Skip to main content

About this free course

Download this course

Share this free course

Mastering systems thinking in practice
Mastering systems thinking in practice

Start this free course now. Just create an account and sign in. Enrol and complete the course for a free statement of participation or digital badge if available.

4 Creating experience-action cycles

Some systems practitioners have found the thinking associated with goal-oriented behaviour to be unhelpful when dealing with messes. This has resulted in a move away from goal-oriented thinking towards thinking in terms of learning. Some of these trends are depicted in Table 1 but also arise out of a cycle of activity such as that as described in Figure 3. If this cycle is completed, the purposeful action can be aimed at intended improvements; improvements that are judged by those who take the action. Those involved in this process learn their way to new understandings of the situation from which decisions about change can be made. Many systems approaches are designed to facilitate this cycle of learning.

If a system is conceptualised as a result of the purposeful behaviour of a group of interested observers, it can be said to emerge out of the conversations and actions of those involved. It is these conversations that produce the purpose, and hence the conceptualisation of the system. What it is and what its measures of performance are will be determined by the stakeholders involved.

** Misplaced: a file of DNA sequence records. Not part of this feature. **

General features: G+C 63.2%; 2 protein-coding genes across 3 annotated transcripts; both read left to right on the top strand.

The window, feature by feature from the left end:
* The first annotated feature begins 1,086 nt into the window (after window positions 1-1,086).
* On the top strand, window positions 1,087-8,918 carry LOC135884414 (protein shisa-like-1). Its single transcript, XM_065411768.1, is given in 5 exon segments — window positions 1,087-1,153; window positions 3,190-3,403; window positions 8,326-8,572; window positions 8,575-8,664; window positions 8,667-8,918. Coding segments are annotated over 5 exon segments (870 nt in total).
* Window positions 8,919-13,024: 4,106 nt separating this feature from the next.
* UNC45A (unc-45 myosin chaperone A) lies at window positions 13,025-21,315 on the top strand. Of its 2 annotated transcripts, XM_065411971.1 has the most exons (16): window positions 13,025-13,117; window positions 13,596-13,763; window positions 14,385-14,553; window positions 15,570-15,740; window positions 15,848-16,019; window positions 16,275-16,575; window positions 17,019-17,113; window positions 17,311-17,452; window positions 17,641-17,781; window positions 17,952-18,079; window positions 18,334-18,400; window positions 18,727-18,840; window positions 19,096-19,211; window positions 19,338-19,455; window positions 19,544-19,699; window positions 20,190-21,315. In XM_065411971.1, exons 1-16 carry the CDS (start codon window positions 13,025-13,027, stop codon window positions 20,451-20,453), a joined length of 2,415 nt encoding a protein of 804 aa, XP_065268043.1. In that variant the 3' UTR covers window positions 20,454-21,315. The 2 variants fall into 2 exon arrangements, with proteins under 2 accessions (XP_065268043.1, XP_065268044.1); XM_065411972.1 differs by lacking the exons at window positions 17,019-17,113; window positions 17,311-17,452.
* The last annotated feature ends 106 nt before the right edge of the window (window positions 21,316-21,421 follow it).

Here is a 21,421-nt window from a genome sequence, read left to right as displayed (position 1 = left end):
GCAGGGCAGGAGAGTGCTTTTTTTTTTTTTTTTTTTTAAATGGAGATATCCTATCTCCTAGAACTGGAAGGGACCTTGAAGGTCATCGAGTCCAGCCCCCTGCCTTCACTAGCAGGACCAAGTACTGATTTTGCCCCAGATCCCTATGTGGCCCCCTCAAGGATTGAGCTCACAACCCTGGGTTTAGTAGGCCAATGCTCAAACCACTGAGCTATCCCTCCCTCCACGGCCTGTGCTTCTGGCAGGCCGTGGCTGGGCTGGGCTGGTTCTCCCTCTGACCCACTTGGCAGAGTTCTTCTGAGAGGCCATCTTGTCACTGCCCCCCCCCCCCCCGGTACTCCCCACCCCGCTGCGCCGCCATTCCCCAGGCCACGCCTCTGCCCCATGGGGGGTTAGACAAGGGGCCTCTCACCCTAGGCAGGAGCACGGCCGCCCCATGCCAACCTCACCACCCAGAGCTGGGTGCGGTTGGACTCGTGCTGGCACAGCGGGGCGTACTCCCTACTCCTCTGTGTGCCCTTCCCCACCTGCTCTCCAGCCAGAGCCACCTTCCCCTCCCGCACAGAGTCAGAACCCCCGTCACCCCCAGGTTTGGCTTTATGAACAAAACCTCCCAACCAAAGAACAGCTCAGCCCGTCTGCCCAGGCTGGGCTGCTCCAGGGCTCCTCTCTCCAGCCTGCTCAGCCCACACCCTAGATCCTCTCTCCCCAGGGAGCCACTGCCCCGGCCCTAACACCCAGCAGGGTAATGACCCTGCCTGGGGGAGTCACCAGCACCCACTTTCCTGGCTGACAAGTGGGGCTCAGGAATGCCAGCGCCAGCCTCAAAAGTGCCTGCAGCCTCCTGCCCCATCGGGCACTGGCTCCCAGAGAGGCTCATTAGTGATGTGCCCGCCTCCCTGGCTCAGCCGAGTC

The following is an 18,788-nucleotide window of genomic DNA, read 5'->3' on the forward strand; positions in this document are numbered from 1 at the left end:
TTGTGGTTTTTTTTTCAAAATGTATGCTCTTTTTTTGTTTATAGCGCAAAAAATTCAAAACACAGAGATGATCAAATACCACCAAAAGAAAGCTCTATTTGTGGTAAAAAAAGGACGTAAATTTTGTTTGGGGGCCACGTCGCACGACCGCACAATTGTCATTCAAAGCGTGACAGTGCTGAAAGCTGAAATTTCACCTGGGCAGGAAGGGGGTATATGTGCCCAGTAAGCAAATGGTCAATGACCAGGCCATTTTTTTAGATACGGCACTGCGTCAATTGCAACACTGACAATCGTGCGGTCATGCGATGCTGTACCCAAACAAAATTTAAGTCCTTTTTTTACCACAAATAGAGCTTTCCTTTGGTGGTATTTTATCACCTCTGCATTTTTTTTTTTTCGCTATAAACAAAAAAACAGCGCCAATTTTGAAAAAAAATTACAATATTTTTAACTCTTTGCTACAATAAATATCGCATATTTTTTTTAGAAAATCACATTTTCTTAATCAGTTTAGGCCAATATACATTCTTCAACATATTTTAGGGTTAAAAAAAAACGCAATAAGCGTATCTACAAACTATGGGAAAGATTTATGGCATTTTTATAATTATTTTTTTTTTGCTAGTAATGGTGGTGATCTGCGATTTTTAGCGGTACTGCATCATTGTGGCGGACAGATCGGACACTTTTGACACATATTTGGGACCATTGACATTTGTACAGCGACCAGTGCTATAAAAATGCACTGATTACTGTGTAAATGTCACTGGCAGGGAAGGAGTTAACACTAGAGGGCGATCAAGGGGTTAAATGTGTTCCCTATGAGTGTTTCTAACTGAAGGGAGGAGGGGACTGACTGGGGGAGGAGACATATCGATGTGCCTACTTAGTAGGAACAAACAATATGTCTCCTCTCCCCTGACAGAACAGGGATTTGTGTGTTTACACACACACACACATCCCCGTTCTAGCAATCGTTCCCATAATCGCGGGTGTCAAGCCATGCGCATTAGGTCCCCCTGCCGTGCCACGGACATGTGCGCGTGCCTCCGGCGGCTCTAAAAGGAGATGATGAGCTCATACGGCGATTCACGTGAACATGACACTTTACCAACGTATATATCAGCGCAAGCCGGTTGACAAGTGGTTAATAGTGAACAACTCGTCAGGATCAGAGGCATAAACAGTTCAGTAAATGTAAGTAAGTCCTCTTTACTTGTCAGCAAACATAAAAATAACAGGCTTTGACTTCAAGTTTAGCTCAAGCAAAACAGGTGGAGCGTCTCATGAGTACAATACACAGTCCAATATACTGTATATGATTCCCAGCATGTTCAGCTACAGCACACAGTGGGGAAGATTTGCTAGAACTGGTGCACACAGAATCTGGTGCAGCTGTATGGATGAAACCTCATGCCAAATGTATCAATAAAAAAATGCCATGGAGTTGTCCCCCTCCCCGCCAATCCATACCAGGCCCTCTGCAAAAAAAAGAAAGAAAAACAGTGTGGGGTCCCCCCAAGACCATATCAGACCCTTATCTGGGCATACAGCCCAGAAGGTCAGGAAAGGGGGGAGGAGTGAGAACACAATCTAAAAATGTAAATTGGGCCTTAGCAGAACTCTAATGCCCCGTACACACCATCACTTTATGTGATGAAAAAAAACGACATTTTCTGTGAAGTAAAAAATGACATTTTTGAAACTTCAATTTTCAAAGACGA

An activity-sequence diagram of the experience-action cycle involving purposeful action
Figure 3An activity-sequence diagram of the experience-action cycle involving purposeful action (Checkland and Scholes, 1990).

Sometimes there is no agreement on what the system of interest is or what purpose it is seen to have. This seems to me to be a common occurrence. For example, there is no shortage of experts, organisations, agencies, governments, and so on engaged in the definition and derivation of targets, principles, indicators and standards against which the achievement of the measures of performance of a supposed system might be evaluated, monitored and audited – but little agreement, or even discussion, about purpose. In other words many people have a propensity to pursue purposive behaviour that assumes both purpose and measures of performance rather than engaging stakeholders in a dialogue in which purpose is jointly negotiated. This can have unfortunate consequences.